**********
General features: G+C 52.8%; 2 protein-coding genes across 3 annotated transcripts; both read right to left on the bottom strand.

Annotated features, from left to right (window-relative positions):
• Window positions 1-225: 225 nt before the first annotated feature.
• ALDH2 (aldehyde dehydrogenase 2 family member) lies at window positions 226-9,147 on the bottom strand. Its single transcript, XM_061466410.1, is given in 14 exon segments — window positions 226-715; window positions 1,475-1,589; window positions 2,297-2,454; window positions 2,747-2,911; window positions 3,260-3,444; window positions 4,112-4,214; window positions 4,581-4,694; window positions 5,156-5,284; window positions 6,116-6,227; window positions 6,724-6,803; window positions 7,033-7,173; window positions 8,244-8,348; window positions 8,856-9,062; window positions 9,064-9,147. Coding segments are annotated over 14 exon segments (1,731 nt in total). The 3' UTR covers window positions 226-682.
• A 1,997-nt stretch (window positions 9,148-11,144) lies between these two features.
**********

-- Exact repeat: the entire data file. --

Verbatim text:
General features: G+C 52.8%; 2 protein-coding genes across 3 annotated transcripts; both read right to left on the bottom strand.

Annotated features, from left to right (window-relative positions):
• Window positions 1-225: 225 nt before the first annotated feature.
• ALDH2 (aldehyde dehydrogenase 2 family member) lies at window positions 226-9,147 on the bottom strand. Its single transcript, XM_061466410.1, is given in 14 exon segments — window positions 226-715; window positions 1,475-1,589; window positions 2,297-2,454; window positions 2,747-2,911; window positions 3,260-3,444; window positions 4,112-4,214; window positions 4,581-4,694; window positions 5,156-5,284; window positions 6,116-6,227; window positions 6,724-6,803; window positions 7,033-7,173; window positions 8,244-8,348; window positions 8,856-9,062; window positions 9,064-9,147. Coding segments are annotated over 14 exon segments (1,731 nt in total). The 3' UTR covers window positions 226-682.
• A 1,997-nt stretch (window positions 9,148-11,144) lies between these two features.